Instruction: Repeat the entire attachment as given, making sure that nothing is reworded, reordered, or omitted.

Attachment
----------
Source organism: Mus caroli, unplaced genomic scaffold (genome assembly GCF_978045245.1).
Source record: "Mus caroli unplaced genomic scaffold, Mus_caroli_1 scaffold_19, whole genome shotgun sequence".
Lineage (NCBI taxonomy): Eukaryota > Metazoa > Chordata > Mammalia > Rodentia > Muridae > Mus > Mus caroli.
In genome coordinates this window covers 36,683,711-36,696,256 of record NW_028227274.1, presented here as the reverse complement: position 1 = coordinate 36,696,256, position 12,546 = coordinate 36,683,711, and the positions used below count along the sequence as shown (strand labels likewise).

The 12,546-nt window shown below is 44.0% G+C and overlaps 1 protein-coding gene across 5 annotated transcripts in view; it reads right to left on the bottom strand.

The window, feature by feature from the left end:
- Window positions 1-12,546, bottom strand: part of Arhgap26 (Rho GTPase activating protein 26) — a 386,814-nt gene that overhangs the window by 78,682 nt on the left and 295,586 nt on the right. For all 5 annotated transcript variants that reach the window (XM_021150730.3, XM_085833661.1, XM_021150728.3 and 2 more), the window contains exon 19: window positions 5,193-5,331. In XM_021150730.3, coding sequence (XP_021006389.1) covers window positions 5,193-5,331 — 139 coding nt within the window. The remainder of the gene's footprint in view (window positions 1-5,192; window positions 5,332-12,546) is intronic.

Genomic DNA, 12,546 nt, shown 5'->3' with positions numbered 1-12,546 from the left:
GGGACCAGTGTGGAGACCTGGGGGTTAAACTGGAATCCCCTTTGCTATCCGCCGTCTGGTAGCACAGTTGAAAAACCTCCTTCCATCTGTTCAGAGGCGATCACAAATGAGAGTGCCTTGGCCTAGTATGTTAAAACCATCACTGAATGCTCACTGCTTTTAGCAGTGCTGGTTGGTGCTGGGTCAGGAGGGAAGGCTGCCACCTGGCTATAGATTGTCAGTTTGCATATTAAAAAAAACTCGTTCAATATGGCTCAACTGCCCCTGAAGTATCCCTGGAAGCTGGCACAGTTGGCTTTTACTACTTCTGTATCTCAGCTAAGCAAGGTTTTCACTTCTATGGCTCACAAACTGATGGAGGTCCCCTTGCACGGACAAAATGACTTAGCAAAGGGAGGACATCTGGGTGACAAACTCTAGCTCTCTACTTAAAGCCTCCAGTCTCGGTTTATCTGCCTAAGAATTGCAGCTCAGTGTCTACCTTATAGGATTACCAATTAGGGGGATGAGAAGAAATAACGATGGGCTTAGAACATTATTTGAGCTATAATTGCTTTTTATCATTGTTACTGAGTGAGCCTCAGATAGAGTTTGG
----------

Source organism: Mus caroli, unplaced genomic scaffold (genome assembly GCF_978045245.1).
Source record: "Mus caroli unplaced genomic scaffold, Mus_caroli_1 scaffold_19, whole genome shotgun sequence".
Lineage (NCBI taxonomy): Eukaryota > Metazoa > Chordata > Mammalia > Rodentia > Muridae > Mus > Mus caroli.
In genome coordinates this window covers 36,683,711-36,696,256 of record NW_028227274.1, presented here as the reverse complement: position 1 = coordinate 36,696,256, position 12,546 = coordinate 36,683,711, and the positions used below count along the sequence as shown (strand labels likewise).

The 12,546-nt window shown below is 44.0% G+C and overlaps 1 protein-coding gene across 5 annotated transcripts in view; it reads right to left on the bottom strand.

The window, feature by feature from the left end:
- Window positions 1-12,546, bottom strand: part of Arhgap26 (Rho GTPase activating protein 26) — a 386,814-nt gene that overhangs the window by 78,682 nt on the left and 295,586 nt on the right. For all 5 annotated transcript variants that reach the window (XM_021150730.3, XM_085833661.1, XM_021150728.3 and 2 more), the window contains exon 19: window positions 5,193-5,331. In XM_021150730.3, coding sequence (XP_021006389.1) covers window positions 5,193-5,331 — 139 coding nt within the window. The remainder of the gene's footprint in view (window positions 1-5,192; window positions 5,332-12,546) is intronic.

Genomic DNA, 12,546 nt, shown 5'->3' with positions numbered 1-12,546 from the left:
GGGACCAGTGTGGAGACCTGGGGGTTAAACTGGAATCCCCTTTGCTATCCGCCGTCTGGTAGCACAGTTGAAAAACCTCCTTCCATCTGTTCAGAGGCGATCACAAATGAGAGTGCCTTGGCCTAGTATGTTAAAACCATCACTGAATGCTCACTGCTTTTAGCAGTGCTGGTTGGTGCTGGGTCAGGAGGGAAGGCTGCCACCTGGCTATAGATTGTCAGTTTGCATATTAAAAAAAACTCGTTCAATATGGCTCAACTGCCCCTGAAGTATCCCTGGAAGCTGGCACAGTTGGCTTTTACTACTTCTGTATCTCAGCTAAGCAAGGTTTTCACTTCTATGGCTCACAAACTGATGGAGGTCCCCTTGCACGGACAAAATGACTTAGCAAAGGGAGGACATCTGGGTGACAAACTCTAGCTCTCTACTTAAAGCCTCCAGTCTCGGTTTATCTGCCTAAGAATTGCAGCTCAGTGTCTACCTTATAGGATTACCAATTAGGGGGATGAGAAGAAATAACGATGGGCTTAGAACATTATTTGAGCTATAATTGCTTTTTATCATTGTTACTGAGTGAGCCTCAGATAGAGTTTGG